Search - Grizzly on DVD

Actors: Christopher George, Andrew Prine, Richard Jaeckel, Joan McCall, Joe Dorsey
Director: William Girdler
Genres: Horror, Science Fiction & Fantasy
PG     2006     1hr 31min

An eighteen foot, two thousand pound Grizzly bear terrorizes campers and hikers at a state park. This frustrates the head Park Ranger (Christopher George) and decides to hunt it down. His efforts however were thwarted by t...  more »


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Movie Details

Actors: Christopher George, Andrew Prine, Richard Jaeckel, Joan McCall, Joe Dorsey
Director: William Girdler
Creators: Andrew Prine, Harvey Flaxman, David Sheldon, Edward L. Montoro, Lee Jones
Genres: Horror, Science Fiction & Fantasy
Sub-Genres: Horror, Science Fiction & Fantasy
Studio: Shriek Show
Format: DVD - Color
DVD Release Date: 04/11/2006
Original Release Date: 05/21/1976
Theatrical Release Date: 05/21/1976
Release Year: 2006
Run Time: 1hr 31min
Screens: Color
Number of Discs: 2
SwapaDVD Credits: 2
Total Copies: 0
Members Wishing: 9
MPAA Rating: PG (Parental Guidance Suggested)
Languages: English
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Movie Reviews

Where's the Beef?
Chris K. Wilson | Dallas, TX United States | 12/10/2001
(3 out of 5 stars)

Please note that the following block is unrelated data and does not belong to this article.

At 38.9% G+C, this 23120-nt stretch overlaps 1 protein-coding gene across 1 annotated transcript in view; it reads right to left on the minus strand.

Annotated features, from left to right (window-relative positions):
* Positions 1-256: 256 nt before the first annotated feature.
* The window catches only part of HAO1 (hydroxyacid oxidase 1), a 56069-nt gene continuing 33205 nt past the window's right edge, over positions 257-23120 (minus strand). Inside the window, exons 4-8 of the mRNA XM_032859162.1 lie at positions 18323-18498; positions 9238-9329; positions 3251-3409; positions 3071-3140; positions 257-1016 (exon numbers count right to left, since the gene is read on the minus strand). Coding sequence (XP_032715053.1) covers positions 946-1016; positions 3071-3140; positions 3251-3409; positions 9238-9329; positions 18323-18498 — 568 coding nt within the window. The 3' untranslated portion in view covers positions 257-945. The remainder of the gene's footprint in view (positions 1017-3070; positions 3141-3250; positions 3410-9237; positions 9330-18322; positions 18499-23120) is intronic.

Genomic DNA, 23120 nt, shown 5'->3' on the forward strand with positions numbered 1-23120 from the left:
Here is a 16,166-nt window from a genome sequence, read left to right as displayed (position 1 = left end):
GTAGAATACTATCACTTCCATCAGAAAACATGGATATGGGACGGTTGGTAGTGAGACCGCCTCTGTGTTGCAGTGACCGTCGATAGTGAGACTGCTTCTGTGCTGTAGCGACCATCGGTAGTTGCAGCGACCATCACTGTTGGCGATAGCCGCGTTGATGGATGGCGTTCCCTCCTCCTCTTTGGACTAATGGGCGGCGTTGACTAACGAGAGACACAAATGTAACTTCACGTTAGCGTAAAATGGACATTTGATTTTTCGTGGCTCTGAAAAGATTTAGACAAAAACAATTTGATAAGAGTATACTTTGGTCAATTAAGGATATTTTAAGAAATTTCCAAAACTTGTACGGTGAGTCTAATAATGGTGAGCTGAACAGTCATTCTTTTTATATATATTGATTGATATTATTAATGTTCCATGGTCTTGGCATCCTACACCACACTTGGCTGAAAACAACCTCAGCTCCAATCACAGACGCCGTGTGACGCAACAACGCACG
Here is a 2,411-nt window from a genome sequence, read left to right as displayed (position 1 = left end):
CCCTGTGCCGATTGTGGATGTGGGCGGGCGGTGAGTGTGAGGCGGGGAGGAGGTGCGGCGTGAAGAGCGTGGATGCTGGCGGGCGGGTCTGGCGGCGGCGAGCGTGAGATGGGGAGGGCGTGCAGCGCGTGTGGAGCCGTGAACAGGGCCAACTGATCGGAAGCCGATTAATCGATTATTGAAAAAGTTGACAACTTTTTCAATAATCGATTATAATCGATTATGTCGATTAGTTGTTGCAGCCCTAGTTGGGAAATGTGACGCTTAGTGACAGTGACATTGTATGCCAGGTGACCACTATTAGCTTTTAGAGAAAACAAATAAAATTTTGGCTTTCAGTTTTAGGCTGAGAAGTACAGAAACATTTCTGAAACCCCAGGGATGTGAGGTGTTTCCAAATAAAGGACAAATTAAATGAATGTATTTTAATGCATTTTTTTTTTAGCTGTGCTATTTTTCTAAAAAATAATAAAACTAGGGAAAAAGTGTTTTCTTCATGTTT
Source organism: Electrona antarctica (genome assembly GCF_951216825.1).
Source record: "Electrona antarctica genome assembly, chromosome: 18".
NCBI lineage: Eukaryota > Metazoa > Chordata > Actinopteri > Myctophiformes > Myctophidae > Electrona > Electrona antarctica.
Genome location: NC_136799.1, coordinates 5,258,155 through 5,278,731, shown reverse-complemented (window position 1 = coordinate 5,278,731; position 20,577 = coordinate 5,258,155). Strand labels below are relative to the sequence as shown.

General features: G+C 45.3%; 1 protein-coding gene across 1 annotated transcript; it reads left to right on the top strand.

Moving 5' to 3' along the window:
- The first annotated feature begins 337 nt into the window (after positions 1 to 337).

"I remember when I first saw "Grizzly" at the movie theater during the mid-1970s. I must be truthful. At the time, filled with a child's energy undoubtedly spawned by too much candy and coke, I thought it was a terrifically exciting action flick. I loved the thundering musical score by Robert O'Ragland, the dizzying camera angles during the helicopter sequences and the likeable camaraderie between leads Christopher George, Richard Jaeckel and Andrew Prine.When watching the film again as an adult, I was pleasantly surprised that many of my fond memories still held up. Granted, "Grizzly" is strictly a B-Movie imitation of the far superior "Jaws," complete with an inexperienced law enforcement official, an eccentric zoological expert, a salt-of-the-earth guide and a corrupt supervisor/executive. But there is a surprising energy to the proceedings as these hunters slowly close in on a prehistoric 18-foot grizzly dining on unsuspecting (and for the most part female) campers.The picturesque scenery (filmed at a state park in Georgia) adds to the energetic proceedings, camouflaging the film's conservative budget. But not even the tallest of pine trees can cover up a painfully awkward supporting cast (many of whom are the title character's appetizers), backyard special effects (a man in a bear suit) and the prolonged, violent deaths of two important cast members. Granted, "Jaws" was an extremely violent film, but the violence was always stylish. The corpses which begin popping up (and falling down) in "Grizzly," look as if they've been bathing in buckets of discount Karo syrup.What I like about "Grizzly" is the tremendously exciting final battle between the bear and the surviving members of the hunting party. Intense close-ups and quick editing truly create a suspenseful confrontation. We should probably thank director William Girdler (a schlock hack whose infamous credits include "Three on a Meathook" and the horrible "Day of the Animals"), in what is most likely the only good film he ever helmed. An added note must be made about the film's rather somber conclusion, where a survivor sadly inspects the chaos surrounding him. While "Grizzly" does not necessarily have a sad ending, there is general remorse shown by this character for the victims of the title beast. This haunting moment is actually an improvement over the rather lighthearted conclusion to "Jaws" the year before.The three leads are uniformly likeable, as Christopher George, Richard Jaeckel and Andrew Prine utilize their experienced personas to full effect. As a child watching these brooding and flawed heroes traipse through the forbidding woods hoping to somehow kill this indestructable beast, I remembered thinking..."They are so cool."The movie's premise is unbelievable, several scenes are laughably bad and the gratuitous violence is unpleasant to say the least. But even today, 30 years removed from the cramped mall theater, George, Jaeckel and Prine versus The Grizzly is still oddly...."cool."Somewhere, Jack Arnold is smiling."